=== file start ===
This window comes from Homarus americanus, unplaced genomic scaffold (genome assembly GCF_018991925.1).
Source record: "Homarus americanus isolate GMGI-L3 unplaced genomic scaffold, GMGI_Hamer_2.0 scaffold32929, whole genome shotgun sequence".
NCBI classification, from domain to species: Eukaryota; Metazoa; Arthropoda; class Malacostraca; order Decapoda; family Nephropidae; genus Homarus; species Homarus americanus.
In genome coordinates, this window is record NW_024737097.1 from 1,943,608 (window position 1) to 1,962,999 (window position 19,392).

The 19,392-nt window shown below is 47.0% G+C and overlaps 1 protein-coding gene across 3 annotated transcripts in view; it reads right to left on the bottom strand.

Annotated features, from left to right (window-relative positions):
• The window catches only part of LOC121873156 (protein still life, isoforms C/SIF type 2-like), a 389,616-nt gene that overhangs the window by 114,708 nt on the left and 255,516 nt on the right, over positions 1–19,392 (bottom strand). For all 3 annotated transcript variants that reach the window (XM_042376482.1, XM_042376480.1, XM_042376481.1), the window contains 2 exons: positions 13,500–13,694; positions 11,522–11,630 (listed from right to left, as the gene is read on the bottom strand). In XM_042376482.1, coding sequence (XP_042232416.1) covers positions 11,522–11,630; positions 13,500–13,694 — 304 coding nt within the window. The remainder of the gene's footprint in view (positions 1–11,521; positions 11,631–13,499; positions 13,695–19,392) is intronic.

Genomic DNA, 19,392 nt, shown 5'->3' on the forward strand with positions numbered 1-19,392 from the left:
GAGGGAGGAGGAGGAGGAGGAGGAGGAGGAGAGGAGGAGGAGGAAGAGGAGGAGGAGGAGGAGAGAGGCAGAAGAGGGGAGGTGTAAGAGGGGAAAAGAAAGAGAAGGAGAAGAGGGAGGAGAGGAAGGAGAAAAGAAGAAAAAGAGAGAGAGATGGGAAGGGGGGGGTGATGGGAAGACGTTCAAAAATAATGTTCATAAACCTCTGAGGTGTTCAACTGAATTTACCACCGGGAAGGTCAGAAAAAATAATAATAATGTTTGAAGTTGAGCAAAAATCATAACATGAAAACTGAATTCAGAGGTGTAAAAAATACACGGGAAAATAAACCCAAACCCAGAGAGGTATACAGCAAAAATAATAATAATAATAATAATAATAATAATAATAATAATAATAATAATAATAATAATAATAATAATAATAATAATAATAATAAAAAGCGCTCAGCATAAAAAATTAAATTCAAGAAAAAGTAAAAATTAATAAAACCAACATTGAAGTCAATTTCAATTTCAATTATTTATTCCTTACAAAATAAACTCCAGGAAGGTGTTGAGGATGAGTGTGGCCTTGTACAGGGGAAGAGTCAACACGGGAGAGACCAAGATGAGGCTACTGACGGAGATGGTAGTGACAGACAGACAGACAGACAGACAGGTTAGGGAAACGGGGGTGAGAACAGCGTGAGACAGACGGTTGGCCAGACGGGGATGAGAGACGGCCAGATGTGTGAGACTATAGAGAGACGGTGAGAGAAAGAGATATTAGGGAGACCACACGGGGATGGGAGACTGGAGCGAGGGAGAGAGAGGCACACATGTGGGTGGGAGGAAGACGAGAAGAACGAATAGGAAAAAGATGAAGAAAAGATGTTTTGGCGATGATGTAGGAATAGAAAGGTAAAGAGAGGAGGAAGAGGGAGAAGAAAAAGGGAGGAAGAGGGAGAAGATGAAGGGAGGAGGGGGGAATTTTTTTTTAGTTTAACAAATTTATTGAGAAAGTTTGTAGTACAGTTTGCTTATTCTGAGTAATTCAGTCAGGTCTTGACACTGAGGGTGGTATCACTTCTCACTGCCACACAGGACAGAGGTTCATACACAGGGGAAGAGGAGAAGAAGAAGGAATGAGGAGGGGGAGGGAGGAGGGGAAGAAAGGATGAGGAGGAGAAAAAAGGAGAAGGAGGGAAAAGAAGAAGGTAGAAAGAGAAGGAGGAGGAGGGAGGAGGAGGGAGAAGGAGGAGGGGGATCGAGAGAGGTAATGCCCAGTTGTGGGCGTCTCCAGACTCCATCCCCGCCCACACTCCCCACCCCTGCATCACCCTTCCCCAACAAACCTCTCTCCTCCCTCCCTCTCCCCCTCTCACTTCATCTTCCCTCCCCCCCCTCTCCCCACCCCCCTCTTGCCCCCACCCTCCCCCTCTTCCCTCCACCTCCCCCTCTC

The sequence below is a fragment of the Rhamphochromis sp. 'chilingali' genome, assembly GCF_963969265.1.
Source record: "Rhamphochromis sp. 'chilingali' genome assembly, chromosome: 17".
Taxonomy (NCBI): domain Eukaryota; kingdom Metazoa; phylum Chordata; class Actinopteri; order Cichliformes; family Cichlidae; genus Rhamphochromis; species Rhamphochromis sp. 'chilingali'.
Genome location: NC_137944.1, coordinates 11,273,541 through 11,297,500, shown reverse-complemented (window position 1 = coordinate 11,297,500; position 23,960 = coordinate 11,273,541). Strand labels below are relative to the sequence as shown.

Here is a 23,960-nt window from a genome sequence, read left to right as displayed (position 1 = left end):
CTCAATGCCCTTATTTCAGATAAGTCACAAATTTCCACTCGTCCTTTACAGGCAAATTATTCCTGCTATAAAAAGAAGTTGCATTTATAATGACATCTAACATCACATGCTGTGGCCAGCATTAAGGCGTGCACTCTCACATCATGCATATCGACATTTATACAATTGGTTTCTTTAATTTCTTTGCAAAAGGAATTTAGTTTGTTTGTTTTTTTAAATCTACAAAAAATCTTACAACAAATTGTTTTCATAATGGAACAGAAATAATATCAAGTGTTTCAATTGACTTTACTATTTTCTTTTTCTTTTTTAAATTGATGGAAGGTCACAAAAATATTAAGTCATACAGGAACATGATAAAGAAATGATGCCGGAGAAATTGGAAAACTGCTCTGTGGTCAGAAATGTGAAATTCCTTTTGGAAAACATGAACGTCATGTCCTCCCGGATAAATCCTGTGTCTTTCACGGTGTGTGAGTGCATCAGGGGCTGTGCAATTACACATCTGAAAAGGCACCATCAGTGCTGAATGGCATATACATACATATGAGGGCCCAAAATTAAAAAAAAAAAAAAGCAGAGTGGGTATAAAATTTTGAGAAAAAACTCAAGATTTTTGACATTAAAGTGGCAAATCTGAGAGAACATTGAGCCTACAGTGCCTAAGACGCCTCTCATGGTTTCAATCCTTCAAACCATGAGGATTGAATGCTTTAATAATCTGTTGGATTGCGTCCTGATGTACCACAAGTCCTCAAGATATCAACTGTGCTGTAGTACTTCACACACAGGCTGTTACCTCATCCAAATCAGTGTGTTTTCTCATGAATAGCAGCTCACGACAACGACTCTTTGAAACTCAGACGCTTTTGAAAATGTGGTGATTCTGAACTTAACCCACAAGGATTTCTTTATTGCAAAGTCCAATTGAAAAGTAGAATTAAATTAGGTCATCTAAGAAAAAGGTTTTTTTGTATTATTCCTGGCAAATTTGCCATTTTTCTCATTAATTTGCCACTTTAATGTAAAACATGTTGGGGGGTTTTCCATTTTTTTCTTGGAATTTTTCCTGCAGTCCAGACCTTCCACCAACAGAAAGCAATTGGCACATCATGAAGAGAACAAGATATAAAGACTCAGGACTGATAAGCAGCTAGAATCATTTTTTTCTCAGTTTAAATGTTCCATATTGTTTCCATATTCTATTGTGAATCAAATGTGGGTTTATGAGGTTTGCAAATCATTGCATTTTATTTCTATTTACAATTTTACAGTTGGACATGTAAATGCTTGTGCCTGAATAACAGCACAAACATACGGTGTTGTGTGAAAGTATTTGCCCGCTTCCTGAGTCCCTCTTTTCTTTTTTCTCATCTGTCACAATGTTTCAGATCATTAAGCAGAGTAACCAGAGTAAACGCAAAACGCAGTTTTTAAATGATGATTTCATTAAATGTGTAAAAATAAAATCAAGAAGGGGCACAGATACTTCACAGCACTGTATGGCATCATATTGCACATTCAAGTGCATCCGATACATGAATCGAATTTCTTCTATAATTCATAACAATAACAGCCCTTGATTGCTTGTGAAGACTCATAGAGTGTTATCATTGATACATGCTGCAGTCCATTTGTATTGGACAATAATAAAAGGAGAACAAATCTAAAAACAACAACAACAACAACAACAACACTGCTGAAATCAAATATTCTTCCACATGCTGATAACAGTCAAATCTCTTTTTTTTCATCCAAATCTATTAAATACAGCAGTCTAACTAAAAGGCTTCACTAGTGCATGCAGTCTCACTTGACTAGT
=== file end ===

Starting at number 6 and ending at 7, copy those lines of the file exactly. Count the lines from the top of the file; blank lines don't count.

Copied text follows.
Annotated features, from left to right (window-relative positions):
• The window catches only part of LOC121873156 (protein still life, isoforms C/SIF type 2-like), a 389,616-nt gene that overhangs the window by 114,708 nt on the left and 255,516 nt on the right, over positions 1–19,392 (bottom strand). For all 3 annotated transcript variants that reach the window (XM_042376482.1, XM_042376480.1, XM_042376481.1), the window contains 2 exons: positions 13,500–13,694; positions 11,522–11,630 (listed from right to left, as the gene is read on the bottom strand). In XM_042376482.1, coding sequence (XP_042232416.1) covers positions 11,522–11,630; positions 13,500–13,694 — 304 coding nt within the window. The remainder of the gene's footprint in view (positions 1–11,521; positions 11,631–13,499; positions 13,695–19,392) is intronic.